Review: Disney/Pixar’s ‘Luca’ Is A Colorful, Fun Look Back At The Innocence Of Youth

Jun 18, 2021, 7:23 AM

SALT LAKE CITY – Fresh off their win for best animated film at the 2021 Academy Awards, Disney and Pixar are ready to get back in the water (pun intended) with their newest release, “Luca” — a coming-of-age fantasy/comedy that premiered Friday on the Disney+ streaming platform.

“Luca” tells the story of a brightly-colored, humanoid underwater creature (voiced by Jacob Tremblay) who lives off the coast of Italy with his parents sometime in the 1960s or so. Young Luca’s job is to herd the family’s goat-fish and to definitely, NEVER EVER go above the surface of the water. But things change when Luca meets Alberto (Jack Dylan Grazer) another “sea monster” (as they’re known to surface dwellers) who collects artifacts the humans drop in the water and who shows him that their kind magically transforms into humans when they leave the sea and dry off.

The two become fast friends, spending their time on an island where Alberto says he lives with his father, having fun together and doing things like jumping bikes off cliffs and similar boyish mischief, all the while dreaming of future adventures together in the real world.  When Luca’s parents, voiced by Maya Rudolph and Jim Gaffigan, threaten to send him “to the deep” with his weird uncle (Sacha Baron Cohen) if he doesn’t stop going above the surface, Luca and Alberto decide to run away to the human town of Portorosso, where they hope to win enough money to buy their own Vespa and set off to explore the world.  They just have to find a way to do it without being exposed as “sea monsters.”

It’s director Enrico Casarosa’s first time helming a full-length feature film, but he did direct the Oscar-nominated digital short “La Luna” a few years ago (it played in theaters with the movie “Brave”) and he seems to have made a smooth transition to the longer format. In “Luca,” he has created a highly enjoyable film with an air of innocence that often seems missing from many other family movies these days. The kids are actually portrayed as kids, not as little versions of adults. They aren’t always the smartest people in the room and they’re not a bunch of quick-witted smart-alecks either.  The boys and the girl Giulia they befriend in Portorosso (voiced by newcomer Emma Berman) are just pleasant and earnest characters who have a lot to learn about each other and about life in general.

Much of the movie’s humor comes from simple, innocent things like Luca learning to walk on land, the efforts the boys have to make to avoid getting wet or letting people see them get wet and finding out they’re sea monsters, or how Luca’s parents go about searching for him on land.  Moments like these are always a strength in a Pixar movie, and “Luca” is no exception.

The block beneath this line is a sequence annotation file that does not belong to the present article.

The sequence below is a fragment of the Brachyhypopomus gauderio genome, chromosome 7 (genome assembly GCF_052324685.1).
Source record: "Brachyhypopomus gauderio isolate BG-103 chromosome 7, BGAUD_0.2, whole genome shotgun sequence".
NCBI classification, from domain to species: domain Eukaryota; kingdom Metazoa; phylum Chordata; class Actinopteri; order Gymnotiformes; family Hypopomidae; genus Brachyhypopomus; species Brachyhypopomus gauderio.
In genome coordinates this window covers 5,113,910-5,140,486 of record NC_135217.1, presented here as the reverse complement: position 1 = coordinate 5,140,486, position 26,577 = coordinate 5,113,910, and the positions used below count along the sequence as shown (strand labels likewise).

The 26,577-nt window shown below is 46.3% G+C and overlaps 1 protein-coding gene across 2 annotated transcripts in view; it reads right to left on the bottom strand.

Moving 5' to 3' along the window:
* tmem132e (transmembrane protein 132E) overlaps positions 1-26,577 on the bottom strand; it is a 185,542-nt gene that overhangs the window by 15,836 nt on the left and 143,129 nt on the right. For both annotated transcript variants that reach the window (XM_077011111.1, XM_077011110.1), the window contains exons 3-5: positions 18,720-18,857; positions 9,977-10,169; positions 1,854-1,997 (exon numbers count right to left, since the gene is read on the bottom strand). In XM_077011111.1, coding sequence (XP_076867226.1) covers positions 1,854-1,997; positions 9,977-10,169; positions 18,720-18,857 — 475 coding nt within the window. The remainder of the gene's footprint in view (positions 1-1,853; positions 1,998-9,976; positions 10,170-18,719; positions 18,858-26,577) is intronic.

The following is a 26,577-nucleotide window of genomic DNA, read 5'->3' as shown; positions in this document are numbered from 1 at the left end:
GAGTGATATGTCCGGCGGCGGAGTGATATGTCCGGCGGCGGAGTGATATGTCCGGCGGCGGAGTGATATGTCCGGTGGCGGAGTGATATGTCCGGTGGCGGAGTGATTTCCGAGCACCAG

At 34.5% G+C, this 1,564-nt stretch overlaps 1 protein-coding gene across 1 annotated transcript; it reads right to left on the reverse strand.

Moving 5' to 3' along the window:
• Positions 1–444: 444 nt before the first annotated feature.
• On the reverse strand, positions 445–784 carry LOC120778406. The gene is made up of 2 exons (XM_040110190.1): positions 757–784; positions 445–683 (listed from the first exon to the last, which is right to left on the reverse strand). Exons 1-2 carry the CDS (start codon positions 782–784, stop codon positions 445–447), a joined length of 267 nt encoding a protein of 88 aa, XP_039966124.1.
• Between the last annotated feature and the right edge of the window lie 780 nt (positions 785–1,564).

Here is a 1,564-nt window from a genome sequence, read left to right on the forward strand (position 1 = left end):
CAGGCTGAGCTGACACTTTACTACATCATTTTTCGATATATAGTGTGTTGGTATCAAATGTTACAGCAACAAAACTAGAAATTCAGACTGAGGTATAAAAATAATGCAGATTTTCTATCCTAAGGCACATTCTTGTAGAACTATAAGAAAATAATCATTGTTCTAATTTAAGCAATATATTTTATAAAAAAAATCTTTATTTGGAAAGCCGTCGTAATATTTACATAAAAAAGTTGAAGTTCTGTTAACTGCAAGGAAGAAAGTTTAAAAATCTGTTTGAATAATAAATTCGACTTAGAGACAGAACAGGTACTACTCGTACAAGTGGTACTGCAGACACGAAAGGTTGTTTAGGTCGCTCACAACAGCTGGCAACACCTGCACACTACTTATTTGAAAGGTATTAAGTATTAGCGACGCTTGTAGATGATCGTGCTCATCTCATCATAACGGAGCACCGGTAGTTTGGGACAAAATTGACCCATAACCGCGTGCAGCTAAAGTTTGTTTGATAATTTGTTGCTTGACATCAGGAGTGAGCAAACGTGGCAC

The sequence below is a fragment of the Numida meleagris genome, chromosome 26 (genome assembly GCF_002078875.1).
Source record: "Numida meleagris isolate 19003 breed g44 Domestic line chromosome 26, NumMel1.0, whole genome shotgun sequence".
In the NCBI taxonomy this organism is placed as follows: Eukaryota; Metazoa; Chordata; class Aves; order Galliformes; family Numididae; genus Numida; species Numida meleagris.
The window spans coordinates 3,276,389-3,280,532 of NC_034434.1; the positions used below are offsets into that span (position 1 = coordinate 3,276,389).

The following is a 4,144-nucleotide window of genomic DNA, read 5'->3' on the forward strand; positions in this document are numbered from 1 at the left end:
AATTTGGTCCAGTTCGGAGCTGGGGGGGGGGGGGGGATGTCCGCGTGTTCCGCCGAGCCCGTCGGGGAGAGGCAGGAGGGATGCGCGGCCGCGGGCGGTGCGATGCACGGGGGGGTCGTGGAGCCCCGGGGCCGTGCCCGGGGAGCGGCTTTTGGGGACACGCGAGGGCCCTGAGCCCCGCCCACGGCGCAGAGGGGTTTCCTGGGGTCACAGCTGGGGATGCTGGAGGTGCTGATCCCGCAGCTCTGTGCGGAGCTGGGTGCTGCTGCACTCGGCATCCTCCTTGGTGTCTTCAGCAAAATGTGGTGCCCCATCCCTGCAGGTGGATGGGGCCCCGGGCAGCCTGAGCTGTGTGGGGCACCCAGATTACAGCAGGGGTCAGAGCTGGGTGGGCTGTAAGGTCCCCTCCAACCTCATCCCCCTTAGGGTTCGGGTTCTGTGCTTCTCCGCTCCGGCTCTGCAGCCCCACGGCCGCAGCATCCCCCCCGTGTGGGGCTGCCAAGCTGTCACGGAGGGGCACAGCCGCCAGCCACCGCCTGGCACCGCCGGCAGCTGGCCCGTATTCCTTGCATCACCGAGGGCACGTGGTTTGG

There are some moments that will make you think of “The Little Mermaid,” and others reminiscent of the 1980’s Tom Hanks/Daryl Hannah movie, “Splash.” The locations in Mediterranean coastal Italy are gorgeous and vibrantly colorful, as are the moments when Luca’s imagination soars as he tries to make sense of the surface world he’s learning about, making it easy to also immerse yourself just as he does.  Plus, you’re never likely to find another movie that holds the Vespa scooter in such high regard!

Not surprisingly, there’s really nothing offensive in the movie at all. “Luca” is rated PG for some rude humor and language (though I honestly don’t recall any bad language), and some brief violence.  The movie is only 1 hour & 35 minutes long—so kids will definitely be able to get in LOTS of viewings each day!

It’s a shame, in a way, that “Luca” isn’t playing in theaters because it would look great up on the big screen.  It seems that Disney and Pixar have done it again, creating an innocent, imaginative and lighthearted movie that I and my entire family enjoyed watching together.  I give it THREE AND A HALF out of FOUR stars.

“Luca” is exclusively available via streaming on Disney Plus, just like “Soul” back in December.  It is available to all with the regular $8/month Disney Plus basic subscription.  There is no additional premium fee for it.

Hopefully you & your family found this review helpful! Andy Farnsworth is the movie and pop culture guy for the KSL 5 Today morning news show and also hosts the Fan Effect podcast for KSL NewsRadio. Check out some of his other in-depth reviews of movies and streaming TV series on

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Review: Disney/Pixar’s ‘Luca’ Is A Colorful, Fun Look Back At The Innocence Of Youth